Thursday, December 18, 2008
Tuesday, December 16, 2008
Defense Grid: The Awakening is a stand alone tower defense game built with its own custom engine, available on Valve’s Steam platform. If you don’t know what a tower defense game is, this title may not interest you much. However, if you’ve dabbled with the likes of Warcraft III TD’s or Desktop TD, then you will likely love what Defense Grid brings to the table.
For starters, the game sports good looking modern graphics. A TD game has never looked so good. You will play along side a computer AI as you set up a ‘Defense Grid’ to repel alien invaders. The story serves as a nice backdrop to the game, but certainly isn’t memorable.
Defense Grid offers up 20 different missions, each composed of a unique 3D map and anywhere from 3-30 or so waves of enemies. To stop such aliens, you have 10 different towers at your disposal, all of which are upgradeable. The missions themselves start out quite simple. A single road on which the aliens travel that twists and turns through a 3D environment. Several build points dot the areas next to the road, and allow the player to build their towers. These earlier levels do not have any opportunity for the player to ‘maze’ and alter the routes of the alien waves. However, as the levels progress build points do pop up on the alien paths allowing for some extremely unique mazing. Many of the later levels have multiple spawn points and paths for the aliens, and offer the opportunity for extensive and complex tower mazes.
The towers themselves are all unique and powerful in their own ways. In my first playthrough, I tended to favor a few towers over others, but almost all of the towers can be used to great success if built at the right point and the right time. The aliens you kill are also all varied and interesting. Some are weak and clump together, requiring area of effect towers to kill, while others have shields making them immune to such area of effect towers. There are easily 10 or so different types of enemies, each of which come in multiple colors signifying different amounts of hitpoints. There is really great variance here, and they will often spawn in combinations which will test your defenses in innumerable ways. Each alien can be your undoing, and as such I greatly applaud the developers for creating such a great mixture of aliens who are all balanced and fun to fight.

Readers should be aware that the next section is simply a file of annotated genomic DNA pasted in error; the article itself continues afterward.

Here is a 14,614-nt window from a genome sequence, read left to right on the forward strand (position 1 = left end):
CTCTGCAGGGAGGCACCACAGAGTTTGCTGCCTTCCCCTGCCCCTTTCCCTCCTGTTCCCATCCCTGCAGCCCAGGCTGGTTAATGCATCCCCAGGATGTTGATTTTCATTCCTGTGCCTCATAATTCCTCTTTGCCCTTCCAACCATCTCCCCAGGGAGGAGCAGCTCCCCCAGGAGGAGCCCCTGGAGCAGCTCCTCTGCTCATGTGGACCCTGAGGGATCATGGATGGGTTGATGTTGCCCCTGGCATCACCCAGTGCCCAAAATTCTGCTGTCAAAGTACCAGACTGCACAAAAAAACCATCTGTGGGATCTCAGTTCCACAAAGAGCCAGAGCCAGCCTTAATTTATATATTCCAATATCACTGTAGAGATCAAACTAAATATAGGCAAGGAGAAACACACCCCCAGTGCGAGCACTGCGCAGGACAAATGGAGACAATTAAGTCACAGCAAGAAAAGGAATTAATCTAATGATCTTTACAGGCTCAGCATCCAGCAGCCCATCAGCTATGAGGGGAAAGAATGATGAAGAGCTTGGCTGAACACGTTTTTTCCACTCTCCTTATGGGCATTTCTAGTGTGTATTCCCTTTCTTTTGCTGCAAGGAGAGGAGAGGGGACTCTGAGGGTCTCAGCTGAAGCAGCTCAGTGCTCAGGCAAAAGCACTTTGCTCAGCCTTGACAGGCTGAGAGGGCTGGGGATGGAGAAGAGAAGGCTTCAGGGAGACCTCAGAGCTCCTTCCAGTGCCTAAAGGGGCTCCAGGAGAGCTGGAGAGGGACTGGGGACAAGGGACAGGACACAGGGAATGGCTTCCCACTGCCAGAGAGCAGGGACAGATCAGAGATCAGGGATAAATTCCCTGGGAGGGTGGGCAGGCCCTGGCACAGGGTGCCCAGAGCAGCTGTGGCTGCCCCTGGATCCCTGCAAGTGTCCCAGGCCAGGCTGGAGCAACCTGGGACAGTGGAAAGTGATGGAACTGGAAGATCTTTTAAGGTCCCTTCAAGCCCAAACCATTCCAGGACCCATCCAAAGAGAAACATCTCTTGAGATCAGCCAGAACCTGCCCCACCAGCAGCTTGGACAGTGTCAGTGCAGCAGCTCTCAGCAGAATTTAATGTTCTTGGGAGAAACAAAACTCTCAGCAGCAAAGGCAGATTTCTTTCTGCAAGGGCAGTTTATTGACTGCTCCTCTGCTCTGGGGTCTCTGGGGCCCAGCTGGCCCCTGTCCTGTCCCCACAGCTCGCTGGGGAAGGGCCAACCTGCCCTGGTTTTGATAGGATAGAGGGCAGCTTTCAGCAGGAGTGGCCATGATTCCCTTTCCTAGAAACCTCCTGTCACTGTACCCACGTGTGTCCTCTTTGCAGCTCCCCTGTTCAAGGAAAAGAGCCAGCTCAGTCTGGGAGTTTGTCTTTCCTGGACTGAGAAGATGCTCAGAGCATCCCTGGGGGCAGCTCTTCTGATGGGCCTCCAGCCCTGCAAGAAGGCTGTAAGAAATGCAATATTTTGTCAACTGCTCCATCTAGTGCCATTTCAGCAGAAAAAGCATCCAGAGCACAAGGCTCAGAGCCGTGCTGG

The 10 different towers are equally diverse, including some of the usual TD suspects (the slowing tower, for instance). My personal favorites were the Concussion Tower (which launches grenades in all directions making for a great area of effect tower) and the good old Gun Tower (which is cheap and great for mazing).
Since the game is built from the ground up as a TD and not as an RTS, there are many unique and well thought-out features built into the engine that will please anyone who has played a TD before. For instance, you can speed up time by simply pressing the ‘F’ key. This removes the often boring wait if you’re quick to wipe out a wave of rushing aliens. There is also an orbital laser that can be fired every few minutes, and serves as a nice lifesaver to kill off that one alien who managed to slip through your defenses.
The game itself takes about 6 hours to play through, but there are additional challenges for every mission – such as tougher alien waves, limited money, limited number of towers, etc. On top of that, your performance on each mission or challenge is posted on leaderboards so you can see how you compare to your friends and the public in general. These added features are compelling, and you will likely spend time going back and playing some of the added challenges or beating your friend’s best scores. The challenge of finding the best spots for certain towers or the most efficient maze was enough to keep me coming back for more. All in all, the game could easily net you 15-20 hours of good fun and many more if you’re a perfectionist and want to unlock all the achievements.
It should be noted that the one item missing from Defense Grid is multiplayer. It would have been really fun to have had co-operative missions and vs. modes as seen in many of the Warcraft III TD’s. If these were included, I would certainly have paid a full $50 for the game. However, for $20 you get an exceptionally fun, unique, well-polished, and well-balanced game. I recommend Defense Grid: The Awakening it to anyone who has played a TD before and enjoys the genre.
Overall Rating: 9.5/10